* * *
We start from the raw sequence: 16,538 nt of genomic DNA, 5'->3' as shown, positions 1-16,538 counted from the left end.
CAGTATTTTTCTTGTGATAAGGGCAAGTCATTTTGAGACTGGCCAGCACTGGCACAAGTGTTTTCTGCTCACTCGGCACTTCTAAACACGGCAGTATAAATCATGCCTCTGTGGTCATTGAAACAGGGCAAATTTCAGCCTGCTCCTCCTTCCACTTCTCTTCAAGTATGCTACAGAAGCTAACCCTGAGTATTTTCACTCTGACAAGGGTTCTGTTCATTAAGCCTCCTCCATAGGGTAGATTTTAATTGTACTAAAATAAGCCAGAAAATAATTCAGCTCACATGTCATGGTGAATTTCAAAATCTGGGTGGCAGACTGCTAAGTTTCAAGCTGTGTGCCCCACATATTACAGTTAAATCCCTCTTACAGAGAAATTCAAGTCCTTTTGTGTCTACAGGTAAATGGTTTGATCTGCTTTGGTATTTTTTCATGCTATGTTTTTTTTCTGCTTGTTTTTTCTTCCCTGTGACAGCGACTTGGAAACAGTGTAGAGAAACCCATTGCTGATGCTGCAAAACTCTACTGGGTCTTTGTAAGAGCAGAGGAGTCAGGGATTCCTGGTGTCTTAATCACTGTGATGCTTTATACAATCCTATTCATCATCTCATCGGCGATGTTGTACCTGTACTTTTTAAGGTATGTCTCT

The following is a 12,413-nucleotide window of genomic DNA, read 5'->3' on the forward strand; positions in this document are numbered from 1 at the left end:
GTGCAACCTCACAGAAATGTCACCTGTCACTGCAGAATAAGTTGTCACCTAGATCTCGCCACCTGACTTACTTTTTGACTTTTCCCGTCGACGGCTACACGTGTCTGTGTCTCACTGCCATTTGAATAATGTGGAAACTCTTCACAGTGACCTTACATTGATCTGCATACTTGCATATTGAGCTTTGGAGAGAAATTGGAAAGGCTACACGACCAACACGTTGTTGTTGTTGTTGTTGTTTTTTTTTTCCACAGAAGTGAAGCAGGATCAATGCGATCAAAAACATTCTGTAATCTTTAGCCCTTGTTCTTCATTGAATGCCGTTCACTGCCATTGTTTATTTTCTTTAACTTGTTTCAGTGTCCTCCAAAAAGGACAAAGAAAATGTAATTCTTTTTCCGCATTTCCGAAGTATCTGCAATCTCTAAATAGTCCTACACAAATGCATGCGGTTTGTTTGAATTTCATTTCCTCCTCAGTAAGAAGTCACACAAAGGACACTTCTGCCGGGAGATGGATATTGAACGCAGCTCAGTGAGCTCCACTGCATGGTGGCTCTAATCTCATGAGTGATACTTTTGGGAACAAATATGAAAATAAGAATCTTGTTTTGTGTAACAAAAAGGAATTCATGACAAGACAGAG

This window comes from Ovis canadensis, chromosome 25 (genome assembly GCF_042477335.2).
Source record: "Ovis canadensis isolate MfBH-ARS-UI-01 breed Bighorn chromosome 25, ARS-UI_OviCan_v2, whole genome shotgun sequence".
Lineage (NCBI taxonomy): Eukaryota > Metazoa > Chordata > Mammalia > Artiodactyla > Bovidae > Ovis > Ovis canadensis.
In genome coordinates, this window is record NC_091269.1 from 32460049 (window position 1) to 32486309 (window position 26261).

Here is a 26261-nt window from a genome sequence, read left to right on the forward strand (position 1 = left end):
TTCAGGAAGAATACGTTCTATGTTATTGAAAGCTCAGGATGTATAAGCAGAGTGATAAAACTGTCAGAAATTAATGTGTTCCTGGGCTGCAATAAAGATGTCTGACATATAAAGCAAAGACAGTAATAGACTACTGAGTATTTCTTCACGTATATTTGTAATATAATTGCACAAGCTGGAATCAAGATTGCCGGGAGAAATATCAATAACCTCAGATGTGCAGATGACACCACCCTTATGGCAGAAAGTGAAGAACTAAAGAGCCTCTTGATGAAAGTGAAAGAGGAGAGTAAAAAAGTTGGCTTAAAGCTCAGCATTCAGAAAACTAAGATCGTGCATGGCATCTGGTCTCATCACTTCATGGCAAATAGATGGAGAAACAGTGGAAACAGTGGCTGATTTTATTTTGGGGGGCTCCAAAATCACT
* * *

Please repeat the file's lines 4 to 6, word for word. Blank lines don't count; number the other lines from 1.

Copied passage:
GTGCAACCTCACAGAAATGTCACCTGTCACTGCAGAATAAGTTGTCACCTAGATCTCGCCACCTGACTTACTTTTTGACTTTTCCCGTCGACGGCTACACGTGTCTGTGTCTCACTGCCATTTGAATAATGTGGAAACTCTTCACAGTGACCTTACATTGATCTGCATACTTGCATATTGAGCTTTGGAGAGAAATTGGAAAGGCTACACGACCAACACGTTGTTGTTGTTGTTGTTGTTTTTTTTTTCCACAGAAGTGAAGCAGGATCAATGCGATCAAAAACATTCTGTAATCTTTAGCCCTTGTTCTTCATTGAATGCCGTTCACTGCCATTGTTTATTTTCTTTAACTTGTTTCAGTGTCCTCCAAAAAGGACAAAGAAAATGTAATTCTTTTTCCGCATTTCCGAAGTATCTGCAATCTCTAAATAGTCCTACACAAATGCATGCGGTTTGTTTGAATTTCATTTCCTCCTCAGTAAGAAGTCACACAAAGGACACTTCTGCCGGGAGATGGATATTGAACGCAGCTCAGTGAGCTCCACTGCATGGTGGCTCTAATCTCATGAGTGATACTTTTGGGAACAAATATGAAAATAAGAATCTTGTTTTGTGTAACAAAAAGGAATTCATGACAAGACAGAG

This window comes from Ovis canadensis, chromosome 25 (genome assembly GCF_042477335.2).
Source record: "Ovis canadensis isolate MfBH-ARS-UI-01 breed Bighorn chromosome 25, ARS-UI_OviCan_v2, whole genome shotgun sequence".